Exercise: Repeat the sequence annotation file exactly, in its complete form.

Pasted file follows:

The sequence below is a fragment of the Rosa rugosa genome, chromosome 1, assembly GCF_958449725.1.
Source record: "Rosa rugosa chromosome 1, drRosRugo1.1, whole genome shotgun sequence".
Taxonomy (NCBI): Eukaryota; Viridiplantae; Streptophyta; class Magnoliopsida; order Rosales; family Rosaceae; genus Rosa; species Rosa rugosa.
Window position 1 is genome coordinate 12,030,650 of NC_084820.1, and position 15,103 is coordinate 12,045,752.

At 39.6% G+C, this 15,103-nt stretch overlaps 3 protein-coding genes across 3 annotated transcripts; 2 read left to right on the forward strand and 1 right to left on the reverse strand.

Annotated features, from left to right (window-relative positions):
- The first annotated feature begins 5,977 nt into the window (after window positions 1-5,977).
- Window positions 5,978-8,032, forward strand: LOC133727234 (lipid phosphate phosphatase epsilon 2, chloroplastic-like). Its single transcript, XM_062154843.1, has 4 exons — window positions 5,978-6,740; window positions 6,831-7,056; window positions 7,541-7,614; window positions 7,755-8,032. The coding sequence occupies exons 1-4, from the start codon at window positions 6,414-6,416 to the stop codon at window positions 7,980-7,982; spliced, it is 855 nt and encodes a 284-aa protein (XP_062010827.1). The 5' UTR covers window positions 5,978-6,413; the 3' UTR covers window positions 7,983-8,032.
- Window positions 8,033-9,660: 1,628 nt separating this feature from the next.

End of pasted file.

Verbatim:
The sequence below is a fragment of the Rosa rugosa genome, chromosome 1, assembly GCF_958449725.1.
Source record: "Rosa rugosa chromosome 1, drRosRugo1.1, whole genome shotgun sequence".
Taxonomy (NCBI): Eukaryota; Viridiplantae; Streptophyta; class Magnoliopsida; order Rosales; family Rosaceae; genus Rosa; species Rosa rugosa.
Window position 1 is genome coordinate 12,030,650 of NC_084820.1, and position 15,103 is coordinate 12,045,752.

At 39.6% G+C, this 15,103-nt stretch overlaps 3 protein-coding genes across 3 annotated transcripts; 2 read left to right on the forward strand and 1 right to left on the reverse strand.

Annotated features, from left to right (window-relative positions):
- The first annotated feature begins 5,977 nt into the window (after window positions 1-5,977).
- Window positions 5,978-8,032, forward strand: LOC133727234 (lipid phosphate phosphatase epsilon 2, chloroplastic-like). Its single transcript, XM_062154843.1, has 4 exons — window positions 5,978-6,740; window positions 6,831-7,056; window positions 7,541-7,614; window positions 7,755-8,032. The coding sequence occupies exons 1-4, from the start codon at window positions 6,414-6,416 to the stop codon at window positions 7,980-7,982; spliced, it is 855 nt and encodes a 284-aa protein (XP_062010827.1). The 5' UTR covers window positions 5,978-6,413; the 3' UTR covers window positions 7,983-8,032.
- Window positions 8,033-9,660: 1,628 nt separating this feature from the next.